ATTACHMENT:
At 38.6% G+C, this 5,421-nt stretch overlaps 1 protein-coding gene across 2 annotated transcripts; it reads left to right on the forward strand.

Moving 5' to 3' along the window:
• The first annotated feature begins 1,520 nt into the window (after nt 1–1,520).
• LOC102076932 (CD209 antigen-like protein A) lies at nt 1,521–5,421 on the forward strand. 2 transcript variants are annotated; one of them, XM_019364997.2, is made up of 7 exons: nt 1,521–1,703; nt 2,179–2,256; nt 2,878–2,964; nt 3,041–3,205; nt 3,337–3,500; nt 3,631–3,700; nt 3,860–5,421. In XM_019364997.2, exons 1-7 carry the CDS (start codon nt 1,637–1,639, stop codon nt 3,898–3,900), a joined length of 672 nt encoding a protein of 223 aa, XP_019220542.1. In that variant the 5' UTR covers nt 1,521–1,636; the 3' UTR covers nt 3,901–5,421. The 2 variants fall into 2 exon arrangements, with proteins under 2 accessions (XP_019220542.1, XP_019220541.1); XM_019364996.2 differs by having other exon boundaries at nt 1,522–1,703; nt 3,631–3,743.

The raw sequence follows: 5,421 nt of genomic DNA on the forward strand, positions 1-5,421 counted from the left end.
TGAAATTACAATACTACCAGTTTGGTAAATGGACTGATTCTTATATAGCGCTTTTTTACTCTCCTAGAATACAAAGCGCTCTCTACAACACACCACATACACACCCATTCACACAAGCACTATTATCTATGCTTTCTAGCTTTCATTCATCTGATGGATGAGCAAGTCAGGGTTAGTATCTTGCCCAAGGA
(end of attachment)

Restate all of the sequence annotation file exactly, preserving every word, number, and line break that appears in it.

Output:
At 38.6% G+C, this 5,421-nt stretch overlaps 1 protein-coding gene across 2 annotated transcripts; it reads left to right on the forward strand.

Moving 5' to 3' along the window:
• The first annotated feature begins 1,520 nt into the window (after nt 1–1,520).
• LOC102076932 (CD209 antigen-like protein A) lies at nt 1,521–5,421 on the forward strand. 2 transcript variants are annotated; one of them, XM_019364997.2, is made up of 7 exons: nt 1,521–1,703; nt 2,179–2,256; nt 2,878–2,964; nt 3,041–3,205; nt 3,337–3,500; nt 3,631–3,700; nt 3,860–5,421. In XM_019364997.2, exons 1-7 carry the CDS (start codon nt 1,637–1,639, stop codon nt 3,898–3,900), a joined length of 672 nt encoding a protein of 223 aa, XP_019220542.1. In that variant the 5' UTR covers nt 1,521–1,636; the 3' UTR covers nt 3,901–5,421. The 2 variants fall into 2 exon arrangements, with proteins under 2 accessions (XP_019220542.1, XP_019220541.1); XM_019364996.2 differs by having other exon boundaries at nt 1,522–1,703; nt 3,631–3,743.

The raw sequence follows: 5,421 nt of genomic DNA on the forward strand, positions 1-5,421 counted from the left end.
TGAAATTACAATACTACCAGTTTGGTAAATGGACTGATTCTTATATAGCGCTTTTTTACTCTCCTAGAATACAAAGCGCTCTCTACAACACACCACATACACACCCATTCACACAAGCACTATTATCTATGCTTTCTAGCTTTCATTCATCTGATGGATGAGCAAGTCAGGGTTAGTATCTTGCCCAAGGA